Diversification of the ant odorant receptor gene family and positive selection on candidate cuticular hydrocarbon receptors

Patamarerk Engsontia, Unitsa Sangket, Hugh M. Robertson, Chutamas Satasook

Research output: Contribution to journalArticlepeer-review


Background: Chemical communication plays important roles in the social behavior of ants making them one of the most successful groups of animals on earth. However, the molecular evolutionary process responsible for their chemosensory adaptation is still elusive. Recent advances in genomic studies have led to the identification of large odorant receptor (Or) gene repertoires from ant genomes providing fruitful materials for molecular evolution analysis. The aim of this study was to test the hypothesis that diversification of this gene family is involved in olfactory adaptation of each species. Results: We annotated the Or genes from the genome sequences of two leaf-cutter ants, Acromyrmex echinatior and Atta cephalotes (385 and 376 putative functional genes, respectively). These were used, together with Or genes from Camponotus floridanus, Harpegnathos saltator, Pogonomyrmex barbatus, Linepithema humile, Cerapachys biroi, Solenopsis invicta and Apis mellifera, in molecular evolution analysis. Like the Or family in other insects, ant Or genes evolve by the birth-and-death model of gene family evolution. Large gene family expansions involving tandem gene duplications, and gene gains outnumbering losses, are observed. Codon analysis of genes in lineage-specific expansion clades revealed signatures of positive selection on the candidate cuticular hydrocarbon receptor genes (9-exon subfamily) of Cerapachys biroi, Camponotus floridanus, Acromyrmex echinatior and Atta cephalotes. Positively selected amino acid positions are primarily in transmembrane domains 3 and 6, which are hypothesized to contribute to the odor-binding pocket, presumably mediating changing ligand specificity. Conclusions: This study provides support for the hypothesis that some ant lineage-specific Or genes have evolved under positive selection. Newly duplicated genes particularly in the candidate cuticular hydrocarbon receptor clade that have evolved under positive selection may contribute to the highly sophisticated lineage-specific chemical communication in each ant species.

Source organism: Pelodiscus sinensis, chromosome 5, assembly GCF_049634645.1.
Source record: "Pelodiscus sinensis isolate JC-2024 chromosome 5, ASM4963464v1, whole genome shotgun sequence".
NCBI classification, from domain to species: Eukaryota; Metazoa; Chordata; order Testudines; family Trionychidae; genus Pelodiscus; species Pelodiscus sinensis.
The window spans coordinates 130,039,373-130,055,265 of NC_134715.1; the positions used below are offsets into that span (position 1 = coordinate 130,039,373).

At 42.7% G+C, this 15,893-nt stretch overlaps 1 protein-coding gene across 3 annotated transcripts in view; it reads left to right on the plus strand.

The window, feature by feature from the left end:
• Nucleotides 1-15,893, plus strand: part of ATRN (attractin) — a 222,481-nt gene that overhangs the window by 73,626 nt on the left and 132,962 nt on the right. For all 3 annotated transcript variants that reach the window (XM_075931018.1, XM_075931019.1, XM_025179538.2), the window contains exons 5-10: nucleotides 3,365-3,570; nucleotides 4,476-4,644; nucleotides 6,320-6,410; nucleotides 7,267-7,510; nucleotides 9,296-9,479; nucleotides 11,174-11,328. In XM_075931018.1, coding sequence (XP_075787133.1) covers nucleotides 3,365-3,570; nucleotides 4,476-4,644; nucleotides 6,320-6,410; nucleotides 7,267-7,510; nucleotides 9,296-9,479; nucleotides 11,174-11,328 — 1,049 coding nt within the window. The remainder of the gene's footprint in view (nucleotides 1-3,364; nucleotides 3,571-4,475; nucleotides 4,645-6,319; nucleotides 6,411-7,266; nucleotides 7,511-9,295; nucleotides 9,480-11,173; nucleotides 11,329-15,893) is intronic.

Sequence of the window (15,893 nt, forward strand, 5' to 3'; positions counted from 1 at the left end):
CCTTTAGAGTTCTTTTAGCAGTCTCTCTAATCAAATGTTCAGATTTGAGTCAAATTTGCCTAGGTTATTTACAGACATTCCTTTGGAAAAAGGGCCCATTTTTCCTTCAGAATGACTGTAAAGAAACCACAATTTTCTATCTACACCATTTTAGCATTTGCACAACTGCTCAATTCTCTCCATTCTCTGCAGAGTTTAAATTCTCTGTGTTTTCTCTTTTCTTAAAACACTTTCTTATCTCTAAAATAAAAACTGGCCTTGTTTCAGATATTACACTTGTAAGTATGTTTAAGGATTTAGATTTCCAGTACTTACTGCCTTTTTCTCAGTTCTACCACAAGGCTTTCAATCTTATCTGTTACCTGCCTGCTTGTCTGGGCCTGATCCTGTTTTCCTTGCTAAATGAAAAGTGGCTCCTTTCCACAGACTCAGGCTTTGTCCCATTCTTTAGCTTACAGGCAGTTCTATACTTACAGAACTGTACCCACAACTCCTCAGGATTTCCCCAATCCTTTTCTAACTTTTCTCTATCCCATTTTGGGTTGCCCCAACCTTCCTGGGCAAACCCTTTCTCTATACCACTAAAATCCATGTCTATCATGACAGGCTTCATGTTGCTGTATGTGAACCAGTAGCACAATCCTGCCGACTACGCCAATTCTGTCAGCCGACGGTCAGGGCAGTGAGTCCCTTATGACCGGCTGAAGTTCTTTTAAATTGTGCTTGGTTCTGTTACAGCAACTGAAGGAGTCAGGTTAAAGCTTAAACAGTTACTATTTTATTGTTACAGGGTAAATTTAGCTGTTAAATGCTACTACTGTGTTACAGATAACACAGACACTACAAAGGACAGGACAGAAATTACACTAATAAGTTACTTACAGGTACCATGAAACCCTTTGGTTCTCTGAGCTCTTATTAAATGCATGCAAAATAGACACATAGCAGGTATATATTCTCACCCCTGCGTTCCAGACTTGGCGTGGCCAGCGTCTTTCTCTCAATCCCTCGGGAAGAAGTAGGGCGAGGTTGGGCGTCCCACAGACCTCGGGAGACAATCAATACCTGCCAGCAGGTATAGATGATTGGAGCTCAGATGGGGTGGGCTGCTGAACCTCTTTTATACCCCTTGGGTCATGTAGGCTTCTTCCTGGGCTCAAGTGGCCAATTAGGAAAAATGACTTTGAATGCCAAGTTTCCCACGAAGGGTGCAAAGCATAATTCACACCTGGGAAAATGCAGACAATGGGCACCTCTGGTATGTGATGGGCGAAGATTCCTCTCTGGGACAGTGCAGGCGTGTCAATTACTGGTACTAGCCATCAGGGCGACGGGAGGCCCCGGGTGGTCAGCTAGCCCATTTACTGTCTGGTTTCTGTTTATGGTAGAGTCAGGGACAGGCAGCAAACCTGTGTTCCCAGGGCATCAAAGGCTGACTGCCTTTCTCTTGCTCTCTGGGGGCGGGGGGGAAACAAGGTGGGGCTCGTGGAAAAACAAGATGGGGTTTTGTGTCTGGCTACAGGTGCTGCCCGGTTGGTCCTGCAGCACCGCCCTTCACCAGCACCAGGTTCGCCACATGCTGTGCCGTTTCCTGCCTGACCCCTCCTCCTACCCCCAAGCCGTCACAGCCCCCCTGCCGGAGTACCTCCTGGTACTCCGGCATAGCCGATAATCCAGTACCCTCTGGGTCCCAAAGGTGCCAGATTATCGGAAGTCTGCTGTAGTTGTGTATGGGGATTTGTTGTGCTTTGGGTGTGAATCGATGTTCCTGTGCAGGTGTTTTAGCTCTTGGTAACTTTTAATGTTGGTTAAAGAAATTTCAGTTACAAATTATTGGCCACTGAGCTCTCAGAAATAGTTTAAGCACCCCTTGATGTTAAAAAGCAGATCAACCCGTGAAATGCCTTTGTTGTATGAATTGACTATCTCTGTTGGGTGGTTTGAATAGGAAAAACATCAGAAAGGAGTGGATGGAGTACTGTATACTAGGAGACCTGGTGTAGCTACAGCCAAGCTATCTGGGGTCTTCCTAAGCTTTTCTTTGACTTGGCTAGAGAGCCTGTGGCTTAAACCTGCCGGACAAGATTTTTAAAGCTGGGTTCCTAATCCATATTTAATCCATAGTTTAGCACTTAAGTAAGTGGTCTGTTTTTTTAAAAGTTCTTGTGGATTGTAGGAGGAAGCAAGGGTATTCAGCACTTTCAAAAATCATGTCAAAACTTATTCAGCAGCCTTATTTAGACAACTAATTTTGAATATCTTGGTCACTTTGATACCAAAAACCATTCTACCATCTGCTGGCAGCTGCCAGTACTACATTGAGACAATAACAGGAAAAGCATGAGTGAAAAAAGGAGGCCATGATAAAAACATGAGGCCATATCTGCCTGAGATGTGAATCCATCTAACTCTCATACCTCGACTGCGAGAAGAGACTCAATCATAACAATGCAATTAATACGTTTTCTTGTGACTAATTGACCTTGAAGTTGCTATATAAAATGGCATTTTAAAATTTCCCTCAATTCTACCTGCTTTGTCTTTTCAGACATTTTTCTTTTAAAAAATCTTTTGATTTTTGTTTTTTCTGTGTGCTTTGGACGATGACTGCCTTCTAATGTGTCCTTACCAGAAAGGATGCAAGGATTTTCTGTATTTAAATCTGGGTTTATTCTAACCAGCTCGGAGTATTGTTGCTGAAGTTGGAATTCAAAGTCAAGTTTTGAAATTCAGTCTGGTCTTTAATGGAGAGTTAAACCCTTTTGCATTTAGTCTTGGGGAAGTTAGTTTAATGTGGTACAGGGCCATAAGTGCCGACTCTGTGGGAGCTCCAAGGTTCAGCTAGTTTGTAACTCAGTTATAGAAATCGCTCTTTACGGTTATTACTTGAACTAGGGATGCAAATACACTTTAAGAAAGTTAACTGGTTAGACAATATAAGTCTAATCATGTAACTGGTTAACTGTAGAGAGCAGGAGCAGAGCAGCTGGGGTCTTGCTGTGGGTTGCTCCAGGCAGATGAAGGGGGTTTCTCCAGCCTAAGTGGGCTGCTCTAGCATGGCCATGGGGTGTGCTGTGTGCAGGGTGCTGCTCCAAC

Original languageEnglish (US)
Article number380
JournalBMC Research Notes
Issue number1
StatePublished - Aug 27 2015


  • Cuticular hydrocarbon
  • Insect odorant receptor
  • Leaf-cutter ant
  • Molecular evolution
  • Positive selection

ASJC Scopus subject areas

  • Biochemistry, Genetics and Molecular Biology(all)


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